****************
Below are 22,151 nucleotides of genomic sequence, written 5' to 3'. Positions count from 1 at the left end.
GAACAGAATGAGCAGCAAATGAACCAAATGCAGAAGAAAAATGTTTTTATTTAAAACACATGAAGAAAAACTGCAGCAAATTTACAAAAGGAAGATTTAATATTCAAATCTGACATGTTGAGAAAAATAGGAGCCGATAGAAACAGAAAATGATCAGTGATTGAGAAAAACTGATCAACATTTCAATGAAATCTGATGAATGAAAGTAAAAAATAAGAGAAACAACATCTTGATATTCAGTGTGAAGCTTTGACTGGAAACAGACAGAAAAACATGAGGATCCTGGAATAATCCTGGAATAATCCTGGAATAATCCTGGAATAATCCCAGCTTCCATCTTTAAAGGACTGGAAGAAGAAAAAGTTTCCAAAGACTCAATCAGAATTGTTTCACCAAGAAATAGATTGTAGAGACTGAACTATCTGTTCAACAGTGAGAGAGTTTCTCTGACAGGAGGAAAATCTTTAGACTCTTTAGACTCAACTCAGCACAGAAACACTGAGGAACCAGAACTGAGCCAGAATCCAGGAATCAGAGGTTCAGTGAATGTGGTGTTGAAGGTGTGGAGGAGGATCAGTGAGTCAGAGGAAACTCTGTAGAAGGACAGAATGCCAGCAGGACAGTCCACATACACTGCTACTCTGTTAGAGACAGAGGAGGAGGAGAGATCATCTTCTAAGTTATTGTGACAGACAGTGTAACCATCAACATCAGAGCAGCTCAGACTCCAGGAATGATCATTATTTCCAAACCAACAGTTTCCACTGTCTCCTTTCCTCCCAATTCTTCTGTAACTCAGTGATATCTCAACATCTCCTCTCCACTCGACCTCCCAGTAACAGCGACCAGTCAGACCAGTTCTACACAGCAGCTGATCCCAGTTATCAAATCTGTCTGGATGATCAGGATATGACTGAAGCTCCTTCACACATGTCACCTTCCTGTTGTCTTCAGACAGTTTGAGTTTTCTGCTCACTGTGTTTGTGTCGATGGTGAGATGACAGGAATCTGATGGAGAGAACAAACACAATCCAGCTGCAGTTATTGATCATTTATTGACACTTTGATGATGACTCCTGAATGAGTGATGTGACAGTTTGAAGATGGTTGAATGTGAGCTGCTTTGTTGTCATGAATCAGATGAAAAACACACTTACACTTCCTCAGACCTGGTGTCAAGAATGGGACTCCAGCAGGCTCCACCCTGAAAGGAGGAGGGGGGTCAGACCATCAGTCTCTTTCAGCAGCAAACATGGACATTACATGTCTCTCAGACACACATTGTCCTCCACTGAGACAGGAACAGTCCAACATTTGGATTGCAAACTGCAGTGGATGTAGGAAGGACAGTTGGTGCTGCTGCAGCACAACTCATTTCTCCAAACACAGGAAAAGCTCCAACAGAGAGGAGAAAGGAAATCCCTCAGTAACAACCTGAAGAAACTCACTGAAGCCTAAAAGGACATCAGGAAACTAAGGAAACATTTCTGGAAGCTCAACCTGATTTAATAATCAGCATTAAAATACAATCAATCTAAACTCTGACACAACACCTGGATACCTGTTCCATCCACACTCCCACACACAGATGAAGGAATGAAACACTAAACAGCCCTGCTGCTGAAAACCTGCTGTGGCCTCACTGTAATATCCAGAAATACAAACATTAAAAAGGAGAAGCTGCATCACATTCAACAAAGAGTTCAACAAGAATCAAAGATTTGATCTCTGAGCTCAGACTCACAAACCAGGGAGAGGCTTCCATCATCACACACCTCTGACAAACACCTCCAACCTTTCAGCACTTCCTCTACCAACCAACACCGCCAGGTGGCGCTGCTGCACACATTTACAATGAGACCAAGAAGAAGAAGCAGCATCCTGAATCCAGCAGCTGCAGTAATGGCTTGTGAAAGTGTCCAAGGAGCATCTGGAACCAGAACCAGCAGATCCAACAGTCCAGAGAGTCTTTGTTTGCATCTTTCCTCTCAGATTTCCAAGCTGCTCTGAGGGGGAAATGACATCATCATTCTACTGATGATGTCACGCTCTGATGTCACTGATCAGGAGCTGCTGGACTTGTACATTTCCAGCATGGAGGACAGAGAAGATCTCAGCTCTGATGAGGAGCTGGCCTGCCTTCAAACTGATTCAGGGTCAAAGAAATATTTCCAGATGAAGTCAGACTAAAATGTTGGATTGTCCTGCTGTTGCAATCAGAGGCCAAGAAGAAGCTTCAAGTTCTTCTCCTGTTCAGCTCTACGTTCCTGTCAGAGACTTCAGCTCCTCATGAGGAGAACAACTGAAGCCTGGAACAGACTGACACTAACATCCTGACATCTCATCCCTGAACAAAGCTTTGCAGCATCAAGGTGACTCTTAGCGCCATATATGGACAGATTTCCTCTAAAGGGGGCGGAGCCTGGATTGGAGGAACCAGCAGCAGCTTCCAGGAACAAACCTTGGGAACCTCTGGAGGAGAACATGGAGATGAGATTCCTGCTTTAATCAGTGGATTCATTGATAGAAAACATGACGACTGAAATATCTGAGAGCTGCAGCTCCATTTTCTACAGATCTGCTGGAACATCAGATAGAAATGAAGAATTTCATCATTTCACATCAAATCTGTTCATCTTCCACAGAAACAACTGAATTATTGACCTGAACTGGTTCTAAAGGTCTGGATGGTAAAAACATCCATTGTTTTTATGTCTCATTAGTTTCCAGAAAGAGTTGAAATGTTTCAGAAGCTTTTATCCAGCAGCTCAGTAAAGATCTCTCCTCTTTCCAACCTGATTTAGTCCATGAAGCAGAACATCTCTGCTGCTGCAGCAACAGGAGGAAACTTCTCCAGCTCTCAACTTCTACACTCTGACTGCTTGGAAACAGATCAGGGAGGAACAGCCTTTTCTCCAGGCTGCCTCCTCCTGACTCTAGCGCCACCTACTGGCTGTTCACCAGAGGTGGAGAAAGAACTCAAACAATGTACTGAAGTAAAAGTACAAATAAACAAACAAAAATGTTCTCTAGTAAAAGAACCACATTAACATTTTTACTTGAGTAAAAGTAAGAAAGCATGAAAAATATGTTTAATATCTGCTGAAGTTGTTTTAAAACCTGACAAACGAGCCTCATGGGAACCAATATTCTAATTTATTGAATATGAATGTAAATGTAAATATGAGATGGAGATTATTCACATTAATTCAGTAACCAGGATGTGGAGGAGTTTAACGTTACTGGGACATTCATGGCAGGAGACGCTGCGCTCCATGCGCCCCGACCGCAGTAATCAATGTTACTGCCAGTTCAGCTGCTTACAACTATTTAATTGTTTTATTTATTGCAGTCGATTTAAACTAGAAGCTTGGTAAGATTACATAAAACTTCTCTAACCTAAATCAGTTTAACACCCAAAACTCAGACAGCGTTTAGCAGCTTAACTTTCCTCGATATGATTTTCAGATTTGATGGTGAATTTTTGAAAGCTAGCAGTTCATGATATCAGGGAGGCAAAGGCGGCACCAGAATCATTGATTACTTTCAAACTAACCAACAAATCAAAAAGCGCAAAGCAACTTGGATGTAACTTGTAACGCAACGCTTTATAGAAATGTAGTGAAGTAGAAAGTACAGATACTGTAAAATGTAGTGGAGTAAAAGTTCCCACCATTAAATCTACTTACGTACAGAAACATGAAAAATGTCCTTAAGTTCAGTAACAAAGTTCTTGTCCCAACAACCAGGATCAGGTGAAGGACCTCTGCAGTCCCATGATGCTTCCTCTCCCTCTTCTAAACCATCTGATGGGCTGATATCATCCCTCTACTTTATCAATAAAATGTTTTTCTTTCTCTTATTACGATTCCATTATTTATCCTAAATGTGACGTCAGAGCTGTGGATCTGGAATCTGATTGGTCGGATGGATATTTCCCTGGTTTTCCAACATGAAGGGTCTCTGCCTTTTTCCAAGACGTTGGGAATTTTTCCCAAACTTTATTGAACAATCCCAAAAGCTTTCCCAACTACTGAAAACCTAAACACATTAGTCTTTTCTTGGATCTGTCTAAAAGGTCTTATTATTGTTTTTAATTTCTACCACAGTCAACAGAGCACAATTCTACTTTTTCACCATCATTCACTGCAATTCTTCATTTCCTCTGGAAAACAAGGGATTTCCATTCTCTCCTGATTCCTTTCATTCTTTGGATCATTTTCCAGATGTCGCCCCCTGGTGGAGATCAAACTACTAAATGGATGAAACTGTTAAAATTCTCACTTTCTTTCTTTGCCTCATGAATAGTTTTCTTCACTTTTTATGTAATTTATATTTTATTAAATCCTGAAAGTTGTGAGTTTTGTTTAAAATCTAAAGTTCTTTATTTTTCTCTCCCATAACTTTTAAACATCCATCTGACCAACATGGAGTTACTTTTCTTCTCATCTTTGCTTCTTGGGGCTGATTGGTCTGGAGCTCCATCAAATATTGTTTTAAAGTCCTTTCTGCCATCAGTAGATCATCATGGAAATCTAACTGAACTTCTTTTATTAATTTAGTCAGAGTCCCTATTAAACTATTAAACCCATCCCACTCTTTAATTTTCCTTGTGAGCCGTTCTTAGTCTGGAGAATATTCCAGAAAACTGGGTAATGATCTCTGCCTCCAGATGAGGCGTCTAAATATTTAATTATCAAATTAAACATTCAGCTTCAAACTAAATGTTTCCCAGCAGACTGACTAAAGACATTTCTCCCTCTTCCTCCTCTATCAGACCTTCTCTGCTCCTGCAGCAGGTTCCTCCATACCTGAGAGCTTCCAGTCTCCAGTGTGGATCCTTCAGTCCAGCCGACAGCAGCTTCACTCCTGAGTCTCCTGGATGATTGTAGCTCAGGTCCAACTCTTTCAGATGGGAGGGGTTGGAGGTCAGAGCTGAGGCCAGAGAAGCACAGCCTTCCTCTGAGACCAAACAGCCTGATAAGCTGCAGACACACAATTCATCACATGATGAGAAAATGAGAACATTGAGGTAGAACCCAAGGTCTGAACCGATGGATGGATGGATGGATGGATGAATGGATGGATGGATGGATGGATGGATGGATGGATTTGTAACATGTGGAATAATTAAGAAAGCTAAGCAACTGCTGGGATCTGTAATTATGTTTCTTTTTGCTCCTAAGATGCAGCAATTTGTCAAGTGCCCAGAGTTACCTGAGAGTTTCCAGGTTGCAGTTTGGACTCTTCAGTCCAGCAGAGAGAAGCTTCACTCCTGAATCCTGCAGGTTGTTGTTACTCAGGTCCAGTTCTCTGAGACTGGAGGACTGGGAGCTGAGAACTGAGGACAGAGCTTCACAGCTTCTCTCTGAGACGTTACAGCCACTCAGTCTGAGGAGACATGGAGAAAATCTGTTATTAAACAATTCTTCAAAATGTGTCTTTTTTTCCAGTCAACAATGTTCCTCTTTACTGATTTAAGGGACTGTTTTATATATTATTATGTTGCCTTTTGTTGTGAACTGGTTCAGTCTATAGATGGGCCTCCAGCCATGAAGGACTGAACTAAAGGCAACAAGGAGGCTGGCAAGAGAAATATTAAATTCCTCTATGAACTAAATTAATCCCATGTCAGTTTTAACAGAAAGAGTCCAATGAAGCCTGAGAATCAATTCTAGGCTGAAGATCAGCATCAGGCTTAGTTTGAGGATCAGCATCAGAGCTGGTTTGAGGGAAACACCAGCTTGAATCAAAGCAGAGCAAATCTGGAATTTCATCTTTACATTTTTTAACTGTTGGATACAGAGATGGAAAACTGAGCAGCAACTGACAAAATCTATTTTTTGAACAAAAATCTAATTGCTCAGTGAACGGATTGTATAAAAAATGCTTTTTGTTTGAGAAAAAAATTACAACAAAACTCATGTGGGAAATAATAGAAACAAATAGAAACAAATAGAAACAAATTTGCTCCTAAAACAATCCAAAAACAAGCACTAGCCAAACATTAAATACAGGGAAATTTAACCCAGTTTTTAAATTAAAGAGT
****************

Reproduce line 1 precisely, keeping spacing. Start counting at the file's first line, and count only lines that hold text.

Below are 22,151 nucleotides of genomic sequence, written 5' to 3'. Positions count from 1 at the left end.